In the magazine India Today, it was estimated that there were at least forty million individuals with thyroid disease, according to Dr. Ganapathi Bantwal, faculty member of the Indian Thyroid Society (ITS) and Professor and Head of Department of Endocrinology, St John’s Medical College, Bangalore.
He stated that most with thyroid disease are women, and most hypothyroidism is occurring after the birth of a baby, called postpartum hypothyroidism.
Actually, that most with thyroid disease are women is actually true all over the world. And hypothyroidism can occur at other times in one’s life, not just after the birth of a baby.
The Indian Thyroid Society wants to observe January as Think Thyroid Month with experts calling thyroid related disorders as the next diabetes to affect the nearly forty million Indians.
India in the News
This article in 2013 from the Daily Mail. states that one in ten people in India suffers from hypothyroidism. Considering the amount of Indian citizens, that’s a hefty amount.
Similar to the above article, DNA India underscores that
“undetected cases were significantly higher in Delhi (3.97 %) as compared to other major cities like Mumbai (2.86 %) and Chennai (2.09 %). About 9.61 % of the study population in Delhi had mild thyroid failure, which may lead to hypothyroidism in future.”
In 2015, Times of India reported the same number suffering from hypothyroidism.
How is hypothyroidism treated in India?
Sadly, it’s treated in the same poor way as everywhere else: with T4-only and the use of the TSH lab test–both which patients report keeps them sick. An example of the emphasis of both is here from the Indian Journal of Endocrinology and Metabolism. But here or there, one can find doctors who prescribe NDT (natural desiccated thyroid).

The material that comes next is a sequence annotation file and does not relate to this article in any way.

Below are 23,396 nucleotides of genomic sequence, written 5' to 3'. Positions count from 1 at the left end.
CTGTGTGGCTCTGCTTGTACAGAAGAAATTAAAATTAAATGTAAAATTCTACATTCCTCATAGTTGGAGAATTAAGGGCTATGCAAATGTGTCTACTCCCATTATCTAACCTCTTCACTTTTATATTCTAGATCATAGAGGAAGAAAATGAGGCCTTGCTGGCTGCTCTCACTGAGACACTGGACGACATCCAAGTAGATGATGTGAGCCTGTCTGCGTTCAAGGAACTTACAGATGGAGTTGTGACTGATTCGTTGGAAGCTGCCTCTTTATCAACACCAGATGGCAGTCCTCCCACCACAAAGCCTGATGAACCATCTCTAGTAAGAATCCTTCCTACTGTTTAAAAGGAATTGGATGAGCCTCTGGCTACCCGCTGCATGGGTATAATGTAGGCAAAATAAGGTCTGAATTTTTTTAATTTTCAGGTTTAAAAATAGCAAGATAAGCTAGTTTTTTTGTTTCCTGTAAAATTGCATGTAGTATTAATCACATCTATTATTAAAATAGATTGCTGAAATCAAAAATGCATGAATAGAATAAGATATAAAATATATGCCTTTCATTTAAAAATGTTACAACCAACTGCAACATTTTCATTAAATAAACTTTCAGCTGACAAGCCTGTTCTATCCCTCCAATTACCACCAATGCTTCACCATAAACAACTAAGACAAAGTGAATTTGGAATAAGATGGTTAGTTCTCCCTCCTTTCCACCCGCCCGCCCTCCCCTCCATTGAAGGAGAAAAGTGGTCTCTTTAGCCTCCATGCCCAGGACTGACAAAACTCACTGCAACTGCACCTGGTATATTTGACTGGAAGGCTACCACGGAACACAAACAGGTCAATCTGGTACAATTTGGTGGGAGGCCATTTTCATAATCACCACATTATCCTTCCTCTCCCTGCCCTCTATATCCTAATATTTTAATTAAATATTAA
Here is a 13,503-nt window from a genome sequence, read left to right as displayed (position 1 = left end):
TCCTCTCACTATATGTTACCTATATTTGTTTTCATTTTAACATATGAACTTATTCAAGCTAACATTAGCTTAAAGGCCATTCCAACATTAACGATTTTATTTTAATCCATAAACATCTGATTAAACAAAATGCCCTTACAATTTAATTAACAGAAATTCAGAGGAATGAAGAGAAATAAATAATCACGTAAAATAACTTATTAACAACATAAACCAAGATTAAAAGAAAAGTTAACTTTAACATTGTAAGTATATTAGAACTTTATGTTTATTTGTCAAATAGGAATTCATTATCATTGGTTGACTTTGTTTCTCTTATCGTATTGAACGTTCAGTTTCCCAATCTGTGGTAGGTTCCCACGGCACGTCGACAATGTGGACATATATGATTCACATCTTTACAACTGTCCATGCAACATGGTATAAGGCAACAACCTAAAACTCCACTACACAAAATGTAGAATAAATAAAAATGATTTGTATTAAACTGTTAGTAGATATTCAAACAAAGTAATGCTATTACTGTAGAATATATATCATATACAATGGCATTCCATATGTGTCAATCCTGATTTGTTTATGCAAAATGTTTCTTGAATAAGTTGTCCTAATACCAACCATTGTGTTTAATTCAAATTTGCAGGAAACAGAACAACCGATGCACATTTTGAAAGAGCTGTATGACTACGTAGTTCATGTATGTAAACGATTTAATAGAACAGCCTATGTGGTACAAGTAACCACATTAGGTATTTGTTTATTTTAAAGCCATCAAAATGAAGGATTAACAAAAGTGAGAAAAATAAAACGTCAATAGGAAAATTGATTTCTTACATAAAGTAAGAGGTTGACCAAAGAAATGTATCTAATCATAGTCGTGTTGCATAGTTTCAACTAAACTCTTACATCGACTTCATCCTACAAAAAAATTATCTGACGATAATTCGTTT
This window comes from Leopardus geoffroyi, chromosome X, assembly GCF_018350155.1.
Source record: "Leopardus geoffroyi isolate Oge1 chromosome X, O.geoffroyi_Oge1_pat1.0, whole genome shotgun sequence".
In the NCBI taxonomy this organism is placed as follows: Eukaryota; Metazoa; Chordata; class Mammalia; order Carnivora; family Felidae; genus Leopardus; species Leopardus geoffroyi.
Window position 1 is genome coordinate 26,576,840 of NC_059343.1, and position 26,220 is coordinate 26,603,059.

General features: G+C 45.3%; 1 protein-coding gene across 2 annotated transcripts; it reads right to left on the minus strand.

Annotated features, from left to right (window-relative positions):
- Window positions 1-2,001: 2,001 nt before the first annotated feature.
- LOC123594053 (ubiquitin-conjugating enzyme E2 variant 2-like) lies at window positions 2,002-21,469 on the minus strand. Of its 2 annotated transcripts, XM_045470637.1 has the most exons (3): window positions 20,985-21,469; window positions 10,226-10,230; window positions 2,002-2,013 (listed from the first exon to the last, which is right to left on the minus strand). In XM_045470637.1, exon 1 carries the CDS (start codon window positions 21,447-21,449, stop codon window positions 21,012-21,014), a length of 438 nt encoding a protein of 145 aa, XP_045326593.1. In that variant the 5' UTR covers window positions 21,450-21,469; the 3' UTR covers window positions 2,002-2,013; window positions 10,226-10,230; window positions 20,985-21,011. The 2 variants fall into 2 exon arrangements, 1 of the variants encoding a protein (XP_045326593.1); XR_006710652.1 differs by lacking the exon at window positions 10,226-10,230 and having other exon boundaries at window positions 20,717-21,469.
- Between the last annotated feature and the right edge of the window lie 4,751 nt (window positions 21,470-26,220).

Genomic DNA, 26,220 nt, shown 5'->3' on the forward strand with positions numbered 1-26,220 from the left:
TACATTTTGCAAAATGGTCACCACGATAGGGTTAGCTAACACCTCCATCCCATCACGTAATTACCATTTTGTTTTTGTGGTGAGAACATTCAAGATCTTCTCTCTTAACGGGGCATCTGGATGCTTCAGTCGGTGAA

Does India have a thyroid organization?
One is called the Indian Thyroid Society, which is represented by the website for their peer-reviewed online journal called Thyroid Research and Practice, here. The journal covers “technical and clinical studies related to health, ethical and social issues in field of Thyroidology”. Articles with clinical interest and implications are given preference. The Editor in Chief is Dr. Unnikrishnan AG, an Endocrinologist and CEO at Chellaram Diabetes Institute Pune, a not-for-profit Institute, where he heads clinical care, research, education and oversees a philanthropic rural diabetes care program.
i.e. it’s not for patients as much as it is for clinicians.